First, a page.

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Nat Genet. 2018 May;50(5):645-651. doi: 10.1038/s41588-018-0078-z. Epub 2018 Apr 2.

The long tail of oncogenic drivers in prostate cancer.

Author information

1
Human Oncology and Pathogenesis Program, Memorial Sloan Kettering Cancer Center, New York, NY, USA.
2
Marie-Josée and Henry R. Kravis Center for Molecular Oncology, Memorial Sloan Kettering Cancer Center, New York, NY, USA.
3
Department of Medical Oncology, Dana-Farber Cancer Institute, Boston, MA, USA.
4
Cancer Program, Broad Institute of MIT and Harvard, Cambridge, MA, USA.
5
Divisions of Human Biology and Clinical Research, Fred Hutchinson Cancer Research Center, Seattle, WA, USA.
6
Department of Medicine, University of Washington, Seattle, WA, USA.
7
Department of Laboratory Medicine, University of Washington, Seattle, WA, USA.
8
Department of Urology, University of Washington, Seattle, WA, USA.
9
Department of Pathology and Laboratory Medicine, Weill Cornell Medicine, New York, NY, USA.
10
Department of Medicine, Division of Medical Oncology, Weill Cornell Medicine, New York, NY, USA.
11
Englander Institute for Precision Medicine, Weill Cornell Medical College-New York Presbyterian Hospital, New York, NY, USA.
12
Sandra and Edward Meyer Cancer Center at Weill Cornell Medical College, New York, NY, USA.
13
Biomarkers Team, Division of Clinical Studies, The Institute of Cancer Research and Royal Marsden Hospital, London, UK.
14
Michigan Center for Translational Pathology, University of Michigan, Ann Arbor, MI, USA.
15
Centre for Integrated Biology, University of Trento, Trento, Italy.
16
Department of Medicine, Memorial Sloan Kettering Cancer Center, New York, NY, USA.
17
Department of Epidemiology and Biostatistics, Memorial Sloan Kettering Cancer Center, New York, NY, USA.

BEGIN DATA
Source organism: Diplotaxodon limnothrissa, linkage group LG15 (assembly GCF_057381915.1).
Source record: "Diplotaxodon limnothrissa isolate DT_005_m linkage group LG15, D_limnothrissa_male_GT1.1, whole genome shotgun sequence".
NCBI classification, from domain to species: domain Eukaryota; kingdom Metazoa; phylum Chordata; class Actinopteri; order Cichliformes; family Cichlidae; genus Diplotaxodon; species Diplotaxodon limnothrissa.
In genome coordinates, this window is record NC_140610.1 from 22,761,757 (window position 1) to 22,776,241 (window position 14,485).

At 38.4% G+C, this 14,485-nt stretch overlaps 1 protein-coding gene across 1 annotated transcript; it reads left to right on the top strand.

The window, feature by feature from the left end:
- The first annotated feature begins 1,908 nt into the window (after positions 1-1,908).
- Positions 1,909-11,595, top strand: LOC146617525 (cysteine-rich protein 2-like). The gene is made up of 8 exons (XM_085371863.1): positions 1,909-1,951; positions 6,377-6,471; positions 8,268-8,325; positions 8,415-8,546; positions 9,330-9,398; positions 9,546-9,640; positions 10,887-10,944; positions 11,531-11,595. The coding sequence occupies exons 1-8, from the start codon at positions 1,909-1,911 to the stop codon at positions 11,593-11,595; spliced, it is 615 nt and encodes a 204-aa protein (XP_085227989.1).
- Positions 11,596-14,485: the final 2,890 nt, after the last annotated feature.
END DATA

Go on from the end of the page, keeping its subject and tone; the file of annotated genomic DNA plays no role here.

18
Human Oncology and Pathogenesis Program, Memorial Sloan Kettering Cancer Center, New York, NY, USA. schultzn@mskcc.org.
19
Marie-Josée and Henry R. Kravis Center for Molecular Oncology, Memorial Sloan Kettering Cancer Center, New York, NY, USA. schultzn@mskcc.org.
20
Department of Epidemiology and Biostatistics, Memorial Sloan Kettering Cancer Center, New York, NY, USA. schultzn@mskcc.org.
21
Department of Medical Oncology, Dana-Farber Cancer Institute, Boston, MA, USA. eliezerm_vanallen@dfci.harvard.edu.
22
Cancer Program, Broad Institute of MIT and Harvard, Cambridge, MA, USA. eliezerm_vanallen@dfci.harvard.edu.

Abstract

Comprehensive genomic characterization of prostate cancer has identified recurrent alterations in genes involved in androgen signaling, DNA repair, and PI3K signaling, among others. However, larger and uniform genomic analysis may identify additional recurrently mutated genes at lower frequencies. Here we aggregate and uniformly analyze exome sequencing data from 1,013 prostate cancers. We identify and validate a new class of E26 transformation-specific (ETS)-fusion-negative tumors defined by mutations in epigenetic regulators, as well as alterations in pathways not previously implicated in prostate cancer, such as the spliceosome pathway. We find that the incidence of significantly mutated genes (SMGs) follows a long-tail distribution, with many genes mutated in less than 3% of cases. We identify a total of 97 SMGs, including 70 not previously implicated in prostate cancer, such as the ubiquitin ligase CUL3 and the transcription factor SPEN. Finally, comparing primary and metastatic prostate cancer identifies a set of genomic markers that may inform risk stratification.

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